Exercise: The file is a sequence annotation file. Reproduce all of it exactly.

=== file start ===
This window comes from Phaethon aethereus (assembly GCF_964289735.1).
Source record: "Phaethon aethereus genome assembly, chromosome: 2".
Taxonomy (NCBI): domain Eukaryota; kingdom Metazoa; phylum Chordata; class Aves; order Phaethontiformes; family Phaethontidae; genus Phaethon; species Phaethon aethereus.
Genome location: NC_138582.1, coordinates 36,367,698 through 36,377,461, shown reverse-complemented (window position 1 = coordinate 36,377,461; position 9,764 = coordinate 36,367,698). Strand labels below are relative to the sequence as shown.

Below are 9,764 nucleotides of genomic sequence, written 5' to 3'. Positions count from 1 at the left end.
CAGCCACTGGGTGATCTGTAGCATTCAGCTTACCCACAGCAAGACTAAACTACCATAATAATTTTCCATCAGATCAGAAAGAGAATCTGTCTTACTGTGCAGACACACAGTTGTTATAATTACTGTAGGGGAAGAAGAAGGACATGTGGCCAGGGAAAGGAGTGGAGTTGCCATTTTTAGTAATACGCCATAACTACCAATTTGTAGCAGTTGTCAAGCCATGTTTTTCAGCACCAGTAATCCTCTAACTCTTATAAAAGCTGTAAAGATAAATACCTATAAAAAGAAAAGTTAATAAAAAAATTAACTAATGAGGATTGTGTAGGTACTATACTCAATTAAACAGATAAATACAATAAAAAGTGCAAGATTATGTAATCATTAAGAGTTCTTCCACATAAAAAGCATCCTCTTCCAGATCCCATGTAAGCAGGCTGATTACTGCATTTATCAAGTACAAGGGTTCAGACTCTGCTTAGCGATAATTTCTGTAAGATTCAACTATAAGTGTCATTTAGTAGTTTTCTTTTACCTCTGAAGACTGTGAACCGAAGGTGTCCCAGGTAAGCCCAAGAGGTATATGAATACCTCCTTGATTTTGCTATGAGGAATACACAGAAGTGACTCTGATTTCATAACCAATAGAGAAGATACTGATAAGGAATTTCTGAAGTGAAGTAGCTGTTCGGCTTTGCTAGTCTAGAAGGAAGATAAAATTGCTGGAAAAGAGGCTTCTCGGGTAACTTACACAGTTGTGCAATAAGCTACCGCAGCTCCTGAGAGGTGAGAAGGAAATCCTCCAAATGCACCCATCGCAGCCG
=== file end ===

This window comes from Phaethon aethereus (assembly GCF_964289735.1).
Source record: "Phaethon aethereus genome assembly, chromosome: 2".
Taxonomy (NCBI): domain Eukaryota; kingdom Metazoa; phylum Chordata; class Aves; order Phaethontiformes; family Phaethontidae; genus Phaethon; species Phaethon aethereus.
Genome location: NC_138582.1, coordinates 36,367,698 through 36,377,461, shown reverse-complemented (window position 1 = coordinate 36,377,461; position 9,764 = coordinate 36,367,698). Strand labels below are relative to the sequence as shown.

Below are 9,764 nucleotides of genomic sequence, written 5' to 3'. Positions count from 1 at the left end.
CAGCCACTGGGTGATCTGTAGCATTCAGCTTACCCACAGCAAGACTAAACTACCATAATAATTTTCCATCAGATCAGAAAGAGAATCTGTCTTACTGTGCAGACACACAGTTGTTATAATTACTGTAGGGGAAGAAGAAGGACATGTGGCCAGGGAAAGGAGTGGAGTTGCCATTTTTAGTAATACGCCATAACTACCAATTTGTAGCAGTTGTCAAGCCATGTTTTTCAGCACCAGTAATCCTCTAACTCTTATAAAAGCTGTAAAGATAAATACCTATAAAAAGAAAAGTTAATAAAAAAATTAACTAATGAGGATTGTGTAGGTACTATACTCAATTAAACAGATAAATACAATAAAAAGTGCAAGATTATGTAATCATTAAGAGTTCTTCCACATAAAAAGCATCCTCTTCCAGATCCCATGTAAGCAGGCTGATTACTGCATTTATCAAGTACAAGGGTTCAGACTCTGCTTAGCGATAATTTCTGTAAGATTCAACTATAAGTGTCATTTAGTAGTTTTCTTTTACCTCTGAAGACTGTGAACCGAAGGTGTCCCAGGTAAGCCCAAGAGGTATATGAATACCTCCTTGATTTTGCTATGAGGAATACACAGAAGTGACTCTGATTTCATAACCAATAGAGAAGATACTGATAAGGAATTTCTGAAGTGAAGTAGCTGTTCGGCTTTGCTAGTCTAGAAGGAAGATAAAATTGCTGGAAAAGAGGCTTCTCGGGTAACTTACACAGTTGTGCAATAAGCTACCGCAGCTCCTGAGAGGTGAGAAGGAAATCCTCCAAATGCACCCATCGCAGCCG